Wednesday, July 15, 2009

Combining Summary Synthesis and Critique

In the comments below, find two more sources (sources 3 and 4) and post your findings using the following format:


Your hypothesis:

Source 3:  Bibliography entry
    Summary --What am I being told?
    Synthesize -- How does this relate to other sources?
    Critique --Why should I believe this source's claims? Why not?
Source 4:  Bibliography entry
    Summary --What am I being told?
    Synthesize -- How does this relate to other sources?
    Critique --Why should I believe this source's claims? Why not?

Tuesday, July 14, 2009

Synthesis Activity

Use your wisdom quotes to synthesize a hypothesis for one of the questions below.


How can one attain true knowledge?
Is humankind sinful by nature?
To what extent is one's quality of life affected by self-interest or ambition?  And to what extent does one's quality of life benefit from fear?

Directions--In the comments below:
  1. List the question you're answering
  2. List the quotes you are referring to 
  3. Write your synthesized hypothesis which includes excerpts from quotations and elaboration on the relationship between the quotations.
  4. List your name
Sample Entry:

Question:  How does one attain success?

"At the working man's house Hunger looks in, but dares not enter."
"He that riseth late, must trot all day, and shall scarce overtake his business at night."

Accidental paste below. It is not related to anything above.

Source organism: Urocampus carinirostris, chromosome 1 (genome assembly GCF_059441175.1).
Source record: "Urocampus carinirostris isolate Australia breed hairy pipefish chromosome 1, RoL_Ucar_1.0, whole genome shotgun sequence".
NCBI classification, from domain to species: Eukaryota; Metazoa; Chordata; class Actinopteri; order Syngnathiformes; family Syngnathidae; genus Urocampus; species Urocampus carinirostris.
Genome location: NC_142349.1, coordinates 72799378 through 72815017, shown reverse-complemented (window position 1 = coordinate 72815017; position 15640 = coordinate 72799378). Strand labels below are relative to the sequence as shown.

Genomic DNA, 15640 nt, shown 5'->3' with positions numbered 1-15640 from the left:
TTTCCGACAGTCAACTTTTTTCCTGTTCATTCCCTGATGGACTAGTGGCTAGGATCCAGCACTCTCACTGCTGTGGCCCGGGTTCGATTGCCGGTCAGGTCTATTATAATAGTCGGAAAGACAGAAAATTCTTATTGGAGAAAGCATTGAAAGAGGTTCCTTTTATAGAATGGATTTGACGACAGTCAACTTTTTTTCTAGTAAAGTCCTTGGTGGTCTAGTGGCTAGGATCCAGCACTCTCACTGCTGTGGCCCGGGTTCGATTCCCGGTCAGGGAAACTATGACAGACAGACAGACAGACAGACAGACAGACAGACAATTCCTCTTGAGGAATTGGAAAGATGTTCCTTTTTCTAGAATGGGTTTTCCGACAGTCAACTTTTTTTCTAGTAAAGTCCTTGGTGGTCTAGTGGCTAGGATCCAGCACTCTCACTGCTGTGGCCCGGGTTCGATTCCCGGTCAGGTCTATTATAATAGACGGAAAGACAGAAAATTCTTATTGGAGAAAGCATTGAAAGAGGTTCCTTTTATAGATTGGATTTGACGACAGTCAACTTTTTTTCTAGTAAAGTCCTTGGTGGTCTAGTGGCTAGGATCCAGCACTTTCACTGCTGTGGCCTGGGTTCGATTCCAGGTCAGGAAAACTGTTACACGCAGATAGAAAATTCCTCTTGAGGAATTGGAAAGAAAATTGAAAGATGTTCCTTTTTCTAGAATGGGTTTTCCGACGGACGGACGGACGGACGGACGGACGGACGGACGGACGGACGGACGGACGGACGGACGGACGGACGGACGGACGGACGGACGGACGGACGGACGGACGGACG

Ben Franklin detested laziness and saw industry as the road to prosperity.  According to his maxims in Poor Richard's Almanac, hunger "dares not enter" an industrious man's house--perhaps because the busyness of the working man drives hunger away.  In a similar maxim, Franklin praises the value of rising early and implies that procrastination leads to needless stress and frustration.  The man who rises late he says "must trot all day" and barely gets his work done before evening.

~Student Name

Research Synthesis

In the comments below, synthesize a hypothesis to your research question based upon two sources you've read.


1.  Write your hypothesis
2.  Identify the relationship between the two sources that support your hypothesis.
3.  Write a bibliography entry for both sources.


Shortening summer vacation has allowed students to retain more learning.
The article by Dr. Idunno notes that student test scores were substantially higher when summer vacation was shorter.  Another study by John Doe exemplifies this claim in a study of Wisconson students.  Doe found that students actually enjoyed shorter summers because they suffered from less boredom during the last weeks of vacation.

Works Cited
Doe, John J. "Less Summer More Smarts." Adolescent Education 28 Oct. 1999: 23-25.
Dunno, I. "Summer Fun Short." Modern Minutae 2nd ser. 56 (2001): 45-70.

Monday, July 13, 2009

The Big Question - Teens and the Internet

Begining research for our "big question"

For today's class you should have narrowed the "big question" -- Is the Internet a positive or negative influence on Teens, down to a smaller question of interest such as:

Are internet predators really a serious threat to most teens?
Is online learning better than classroom learning?
Does online communication hinder face to face communication skills?
How does internet addiction contribute to teen obesity?